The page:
Author: Anne Bull (Vienna Master of Human Rights) 


A provision to the provincial Regulation 84-20, the Medical Services Payment Act, blocks public funding for the procedure without confining surgical abortion to those facilities. This regulation is seen by the CCLA to restrict women’s access to abortion unless done in approved hospitals, even though this restriction is not medically necessary or justified. Schedule 2, section (a.1) groups abortion incongruously along with elective plastic or cosmetic surgery such as breast augmentation, otoplasty, and removal of minor skin lesions, as being deemed not to be entitled services:

(a.1) abortion, unless the abortion is performed in a hospital facility approved by the jurisdiction in which the hospital facility is located.

 “Unfortunately, the government of New Brunswick has been fighting against the equality and reproductive freedom of women, girls and trans people for decades,” said Noa Mendelsohn Aviv, director of program equality with the CCLA.

The CCLA is a long-standing advocate for reproductive justice and the right to choose and has intervened in cases including that of Dr. Henry Morgentaler in 1975, more than a decade before the eventual landmark pro-choice decision of the Supreme Court in 1988. Morgentaler launched many legal actions directed at strengthening abortion rights in Canada, opened twenty clinics and trained more than one hundred doctors in North America in abortion procedures including vacuum aspiration. In 2003, Dr. Morgentaler sued New Brunswick for its refusal to fund clinic abortions. The 12 year-long lawsuit was called off without resolution upon Morgentaler’s death in 2013.

The Supreme Court of Canada, in its decision to strike down Canada’s abortion law, did not actually recognize a constitutional right to abortion. Instead, the Court left it to Parliament to develop a new abortion law that would balance the rights of women with the state’s interest in the protection of the fetus, without offending the Charter.

It is incorrect though to interpret the Canada Health Act (CHA) as requiring provincial governments to pay for all abortions. Provinces are required to pay for “medically necessary” services through their provincial health care insurance plans, but the CHA does not specify what those services are and leaves it up to the provinces to decide. If a province does not designate a procedure as being medically necessary, then that province is under no obligation to fund it through its health care insurance plan.

Long-time Liberal Member of the Legislative Assembly, Denis Landry, applauded the new generation of party members, including then Premier Brian Gallant, for modernizing their view on the issue of abortion rights when in 2014, the Liberals switched gears in support of greater access to abortion in hospitals. Landry famously said, “I have a hard time to manage my own body. Why should I be trying to manage somebody else’s body?”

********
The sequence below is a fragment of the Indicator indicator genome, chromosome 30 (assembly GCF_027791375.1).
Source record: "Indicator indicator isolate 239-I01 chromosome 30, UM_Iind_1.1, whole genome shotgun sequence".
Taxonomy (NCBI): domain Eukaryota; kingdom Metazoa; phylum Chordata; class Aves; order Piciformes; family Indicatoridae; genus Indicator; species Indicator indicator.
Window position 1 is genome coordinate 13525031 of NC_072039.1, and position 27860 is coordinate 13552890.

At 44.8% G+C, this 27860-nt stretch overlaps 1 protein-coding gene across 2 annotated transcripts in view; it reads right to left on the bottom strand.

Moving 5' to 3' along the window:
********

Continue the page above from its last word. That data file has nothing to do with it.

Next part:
Dr. Adrian Edgar has provided abortions at the private, Fredericton-based Clinic 554, and condemns the provincial Progressive Conservative government’s inflexibility in keeping Regulation 84-20 in place since winning by an overwhelming majority in 2020.

There are three approved hospitals in New Brunswick that offer publicly funded surgical abortions which, according to the CCLA, denies 90% of New Brunswickers adequate access to abortion services in their community. One facility is in a small Northern city, Bathurst, that only serves patients from that area, and the other two are in Moncton, a city of 70,000 people. With hospitals limiting when abortions will be provided, the wait times, quotas and travel requirements cause grave access issues. This is a particularly poignant concern for marginalized women dealing with poverty or domestic violence.

Their rights to liberty, security, privacy and equality are not seen be effectively protected.

In 1967 the New Brunswick Human Rights Commission (NBHRC) was created to administer the Human Rights Act (NBHRA) which ensures that every New Brunswicker alleging discrimination has a means to lodge a complaint and have it resolved, resulting in protection from discrimination based on any of the sixteen prohibited grounds.

The NBHRA states that, “Every person is free and equal in dignity and rights without regard to race, colour, religion, national origin, ancestry, place of origin, age, physical disability, mental disability, marital status, family status, sexual orientation, sex, gender identity or expression, social condition or political belief or activity.”

Canada has painstakingly overcome an imperfect past to become a champion of human rights on the world stage. Human rights are protected by Canada’s Constitution and by federal, provincial and territorial legislation. The Canadian Bill of Rights of 1960 outlined fundamental freedoms and equality rights, the first example of human rights law at the federal level and today, awareness of human rights is greater than ever.

Now, the CCLA is adamant about defending New Brunswick women’s, girls’ and trans peoples’ access to abortion, referring to it as a basic form of health care.